Global Energy Institute , October 11,2022
WASHINGTON, D.C. — A coalition including the U.S. Chamber of Commerce, state and local Chambers from across the nation and trade associations called on the Biden Administration to remove impediments to greater domestic energy production—including abandoning an Administration proposal to ban new offshore lease sales.
204 Chambers representing 47 states and 14 national associations told President Biden that businesses of all sizes are facing burdens from increased costs for goods, services and transportation which are threatening the economy. They said that mixed signals from the Biden Administration regarding domestic energy production are complicating necessary investments in refining capacity, exploration and production.
The Chambers’ specifically called for ending the ban on new oil and natural gas exploration on federal lands and waters, restoring cancelled lease sales, and adopting a 5-Year Plan for offshore oil and gas development that allows the U.S. to fully leverage its offshore energy potential.
“With analysts predicting a return to high oil and natural gas prices this fall and winter, businesses are bracing for even more pressure,” said Marty Durbin, President of the U.S. Chamber’s Global Energy Institute. “While we recognize that policies supporting increased production won’t solve our challenges overnight, it will send important market signals that could help unlock investment, helping avoid long term supply shortages and elevated prices.”
“New Jersey companies need access to oil and natural gas in order to maintain our diverse economy,” said Thomas Bracken, President and CEO of the New Jersey Chamber of Commerce. “Oil and natural gas play an important role in everything from chemicals to pharmaceuticals to manufacturing, all of which are important industries in our state. Limiting domestic production of these resources at this critical time is not what is needed.”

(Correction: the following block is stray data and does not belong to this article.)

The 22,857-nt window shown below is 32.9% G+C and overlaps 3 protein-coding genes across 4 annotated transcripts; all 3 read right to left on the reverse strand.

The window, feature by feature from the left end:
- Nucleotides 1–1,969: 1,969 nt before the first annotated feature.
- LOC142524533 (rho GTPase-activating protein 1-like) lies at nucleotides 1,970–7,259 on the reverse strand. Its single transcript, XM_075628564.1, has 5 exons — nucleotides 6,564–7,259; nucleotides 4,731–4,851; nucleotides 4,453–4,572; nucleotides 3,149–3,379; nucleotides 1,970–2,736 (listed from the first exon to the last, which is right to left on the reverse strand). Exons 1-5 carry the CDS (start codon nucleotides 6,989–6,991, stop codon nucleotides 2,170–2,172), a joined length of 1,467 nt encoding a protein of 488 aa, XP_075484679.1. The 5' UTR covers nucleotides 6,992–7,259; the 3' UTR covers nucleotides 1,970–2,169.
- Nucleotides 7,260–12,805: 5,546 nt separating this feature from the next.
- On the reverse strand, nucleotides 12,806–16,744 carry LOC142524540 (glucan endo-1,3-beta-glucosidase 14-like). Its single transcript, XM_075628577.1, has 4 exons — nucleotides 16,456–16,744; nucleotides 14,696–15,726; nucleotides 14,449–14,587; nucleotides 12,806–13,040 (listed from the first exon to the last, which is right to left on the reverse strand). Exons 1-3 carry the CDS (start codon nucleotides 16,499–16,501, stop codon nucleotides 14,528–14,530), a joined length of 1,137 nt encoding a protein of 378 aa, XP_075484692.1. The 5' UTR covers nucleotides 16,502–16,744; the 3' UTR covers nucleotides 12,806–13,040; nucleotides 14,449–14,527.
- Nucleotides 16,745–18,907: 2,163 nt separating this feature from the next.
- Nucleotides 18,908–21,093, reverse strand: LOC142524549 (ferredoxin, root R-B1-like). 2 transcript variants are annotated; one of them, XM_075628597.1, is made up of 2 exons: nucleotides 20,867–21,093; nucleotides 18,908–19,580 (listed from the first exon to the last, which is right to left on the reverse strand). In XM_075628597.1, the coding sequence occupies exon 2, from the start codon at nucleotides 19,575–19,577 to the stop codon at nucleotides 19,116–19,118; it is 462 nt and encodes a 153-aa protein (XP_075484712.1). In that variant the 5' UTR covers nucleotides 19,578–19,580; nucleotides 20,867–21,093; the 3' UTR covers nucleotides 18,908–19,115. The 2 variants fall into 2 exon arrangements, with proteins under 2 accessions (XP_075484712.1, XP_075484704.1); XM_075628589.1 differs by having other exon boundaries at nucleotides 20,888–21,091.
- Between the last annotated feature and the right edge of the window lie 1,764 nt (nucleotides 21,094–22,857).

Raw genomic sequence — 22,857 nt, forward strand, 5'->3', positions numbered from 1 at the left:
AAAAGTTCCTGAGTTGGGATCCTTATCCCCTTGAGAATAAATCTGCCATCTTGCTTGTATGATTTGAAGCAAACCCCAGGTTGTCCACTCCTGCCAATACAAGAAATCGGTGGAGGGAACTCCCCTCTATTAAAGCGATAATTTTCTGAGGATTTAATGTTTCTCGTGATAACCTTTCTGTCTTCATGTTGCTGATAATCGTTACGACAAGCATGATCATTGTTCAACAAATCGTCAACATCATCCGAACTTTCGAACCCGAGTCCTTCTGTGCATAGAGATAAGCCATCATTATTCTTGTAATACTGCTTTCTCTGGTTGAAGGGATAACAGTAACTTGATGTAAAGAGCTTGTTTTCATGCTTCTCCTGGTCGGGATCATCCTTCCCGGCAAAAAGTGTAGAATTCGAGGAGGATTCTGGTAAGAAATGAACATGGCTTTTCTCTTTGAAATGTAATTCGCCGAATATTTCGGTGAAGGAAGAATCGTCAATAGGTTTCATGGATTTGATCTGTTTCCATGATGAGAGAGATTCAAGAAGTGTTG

The letter from the Chambers comes as the Administration missed the deadline to finalize a new Five Year Plan for offshore oil and gas development—the first time in history that a lapse has occurred. The Department of Interior’s proposed plan includes an option for zero lease sales, effectively banning all new offshore energy production. The Department has also failed to maintain the onshore leasing schedule that federal law requires.
“The world needs safe, affordable energy and thankfully America has plenty of it. It’s time to get America back in the game and the perfect place to start is the Gulf of Mexico,” said Louisiana Association of Business and Industry President and CEO Stephen Waguespack. “We know that producers along the Gulf Coast supply nearly 15 percent of our nation’s oil production, over 2 percent of our nation’s natural gas production and are capable of doing so much more. We need the Administration and Congress to stop tying the hands of our domestic energy producers at a time in which energy prices are rising and inflation remains at historic levels. America has the tools and resources, particularly right here in Louisiana and along the Gulf Coast, to maintain our position as a global energy leader. It’s time to flip the switch on American energy and allow our energy creators to do what they do best.”
“Energy security and competitive prices have continued to set the U.S. apart as an economic superpower,” said Sandy K. Baruah, President and CEO of the Detroit Regional Chamber. ”As a center for manufacturing and emerging technology, it is especially important to our region that the Administration act to ensure energy access, affordability and reliability to keep our competitive advantage.”
The letter also notes that U.S. oil and gas could help reduce global dependence on Russian energy, which will help curb funding for Russia’s invasion of Ukraine, and provide environmental benefits because Russia’s oil and gas production is among the dirtiest in the world, while America’s is among the cleanest.
The full letter is available here.